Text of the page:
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This might be a very trivial question, and I have explained what I think about it below. Let's say I have an automorphism $f : H \to H$. Now, let's say I take two subgroups $G_1$ and $G_2$ of $H$. Is it necessary that $f: G_1 \to G_2$ is also an isomorphism?

I think yes, cause all the elements of $G_1$ and $G_2$ are still the elements of H, and if $f$ is an automorphism, $f: G_1 \to G_2$ should necessarily be an isomorphism too.

Edit: Originally, I forgot to say that the two subgroups $G_1$ and $G_2$ have same cardinality.

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  • $\begingroup$ Please try to make your titles more informative. That, other users can benefit from your questions more readily. $\endgroup$ – Shaun Apr 22 at 20:55
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If you're assuming that $\text{Im}(f|_{G_1}) \subseteq G_2$ (otherwise the question doesn't really make any sense), then the answer is yes if $G_1$ is finite and not necessarily otherwise.

If $G_1$ is finite, then since $f$ is monomorphism, $f : G_1 \to G_2$ is also a monomorphism and a monomorphism between two finite groups of the same cardinality is an isomorphism.

If $G_1$ can be infinite, we can take $H = \bigoplus_{n \in \mathbb{N}} \mathbb{Z}, \ G_1 = \{0\} \ \oplus \ \bigoplus_{n \geq 1}\mathbb{Z}, \ G_2=H$ and $f = 1_H$. Then $f : G_1 \to G_2$ is not surjective but $G_1$ and $G_2$ have the same cardinality.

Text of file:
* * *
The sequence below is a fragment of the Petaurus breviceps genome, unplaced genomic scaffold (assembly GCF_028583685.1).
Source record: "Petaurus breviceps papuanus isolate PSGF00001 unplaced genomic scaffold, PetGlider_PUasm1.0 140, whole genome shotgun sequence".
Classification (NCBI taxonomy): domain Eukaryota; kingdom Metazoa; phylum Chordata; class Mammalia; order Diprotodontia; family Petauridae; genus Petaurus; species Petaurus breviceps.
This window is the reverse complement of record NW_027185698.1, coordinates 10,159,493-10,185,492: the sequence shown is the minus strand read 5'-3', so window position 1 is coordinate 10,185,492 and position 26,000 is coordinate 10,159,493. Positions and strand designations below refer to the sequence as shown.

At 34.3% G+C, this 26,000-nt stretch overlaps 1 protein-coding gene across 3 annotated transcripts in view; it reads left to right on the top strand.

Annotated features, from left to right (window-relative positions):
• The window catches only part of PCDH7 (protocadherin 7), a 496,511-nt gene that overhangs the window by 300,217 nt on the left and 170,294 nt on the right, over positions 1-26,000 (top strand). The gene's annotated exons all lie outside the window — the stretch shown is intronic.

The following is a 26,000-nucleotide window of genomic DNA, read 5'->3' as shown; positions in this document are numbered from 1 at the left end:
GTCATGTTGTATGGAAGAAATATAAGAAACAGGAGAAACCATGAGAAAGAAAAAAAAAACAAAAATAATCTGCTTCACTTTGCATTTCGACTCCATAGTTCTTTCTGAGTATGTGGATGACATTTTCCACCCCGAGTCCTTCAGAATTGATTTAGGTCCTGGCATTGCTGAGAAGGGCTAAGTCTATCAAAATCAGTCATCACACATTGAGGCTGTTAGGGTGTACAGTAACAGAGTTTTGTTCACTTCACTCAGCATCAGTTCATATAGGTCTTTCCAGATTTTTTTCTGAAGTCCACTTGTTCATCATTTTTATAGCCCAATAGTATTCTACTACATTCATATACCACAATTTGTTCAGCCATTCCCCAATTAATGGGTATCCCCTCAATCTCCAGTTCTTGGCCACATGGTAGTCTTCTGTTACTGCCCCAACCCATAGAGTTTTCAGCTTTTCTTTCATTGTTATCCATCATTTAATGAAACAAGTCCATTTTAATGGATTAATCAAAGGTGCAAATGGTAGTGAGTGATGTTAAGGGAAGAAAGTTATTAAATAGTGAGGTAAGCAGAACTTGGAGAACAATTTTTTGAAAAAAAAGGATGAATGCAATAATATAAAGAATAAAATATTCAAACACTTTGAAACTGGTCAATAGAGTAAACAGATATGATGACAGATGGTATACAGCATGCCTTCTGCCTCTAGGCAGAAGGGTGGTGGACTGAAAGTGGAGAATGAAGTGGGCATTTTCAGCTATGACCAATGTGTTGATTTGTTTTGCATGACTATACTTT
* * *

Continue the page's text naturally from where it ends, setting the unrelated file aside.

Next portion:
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  • $\begingroup$ It's worth noting that this is consistent with my answer. $\endgroup$ – Shaun Apr 22 at 21:02
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    $\begingroup$ I just found a note online similar to what I wanted to understand. In their example, the map is $f(h) = mhm^{-1}$ for some $m \in H$ and their $G_2$ was $mG_1m^{-1}$. So, I think the assumption that $\text{Im}(f|_{G_1}) \subseteq G_2$ is satisfied in that case. $\endgroup$ – Ufomammut Apr 22 at 21:03
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No.

Let $G_1=\Bbb Z_6$, $G_2=D_{6}$, and $H$ be some suitably large $S_n$, $f=1_H$.


NB: Here $D_6$ is the dihedral group of six elements.

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  • $\begingroup$ Oh no, I forgot to say in my original question that the two subgroups have same cardinality. $\endgroup$ – Ufomammut Apr 22 at 20:44
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    $\begingroup$ I've edited the answer, @Ufomammut. $\endgroup$ – Shaun Apr 22 at 20:47
  • $\begingroup$ What is your automorphism here? $\endgroup$ – Mark Apr 22 at 20:47
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    $\begingroup$ Because $D_6$ (with $6$ elements) is isomorphic to $S_3$ and, for sufficiently large $n$, there is a cyclic subgroup generated by an element of order six and $S_3$ is isomorphic to a subgroup, @Ufomammut. $\endgroup$ – Shaun Apr 22 at 20:52
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    $\begingroup$ They are isomorphic to subgroups of $S_n$ for some large $n$, this follows from Cayley's theorem. Though here elements of $\mathbb{Z_6}$ are just not mapped to elements of $D_6$. I think there is a problem in the statement of the question. If you look at $f:G_1\to f(G_1)$ then it is an isomorphism. If you take any two random subgroups then not sure we can even talk about $f:G_1\to G_2$. $\endgroup$ – Mark Apr 22 at 20:52

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